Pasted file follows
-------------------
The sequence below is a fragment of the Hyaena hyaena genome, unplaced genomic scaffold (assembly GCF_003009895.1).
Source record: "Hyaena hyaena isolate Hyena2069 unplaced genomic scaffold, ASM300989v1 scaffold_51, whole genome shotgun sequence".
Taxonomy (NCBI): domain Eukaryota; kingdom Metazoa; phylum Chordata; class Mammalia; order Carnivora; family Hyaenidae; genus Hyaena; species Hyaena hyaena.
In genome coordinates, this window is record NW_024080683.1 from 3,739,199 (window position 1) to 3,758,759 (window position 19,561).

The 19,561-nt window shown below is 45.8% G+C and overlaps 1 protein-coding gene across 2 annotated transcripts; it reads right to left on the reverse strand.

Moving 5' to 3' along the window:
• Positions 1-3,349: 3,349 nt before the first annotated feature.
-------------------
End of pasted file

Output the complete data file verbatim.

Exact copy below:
The sequence below is a fragment of the Hyaena hyaena genome, unplaced genomic scaffold (assembly GCF_003009895.1).
Source record: "Hyaena hyaena isolate Hyena2069 unplaced genomic scaffold, ASM300989v1 scaffold_51, whole genome shotgun sequence".
Taxonomy (NCBI): domain Eukaryota; kingdom Metazoa; phylum Chordata; class Mammalia; order Carnivora; family Hyaenidae; genus Hyaena; species Hyaena hyaena.
In genome coordinates, this window is record NW_024080683.1 from 3,739,199 (window position 1) to 3,758,759 (window position 19,561).

The 19,561-nt window shown below is 45.8% G+C and overlaps 1 protein-coding gene across 2 annotated transcripts; it reads right to left on the reverse strand.

Moving 5' to 3' along the window:
• Positions 1-3,349: 3,349 nt before the first annotated feature.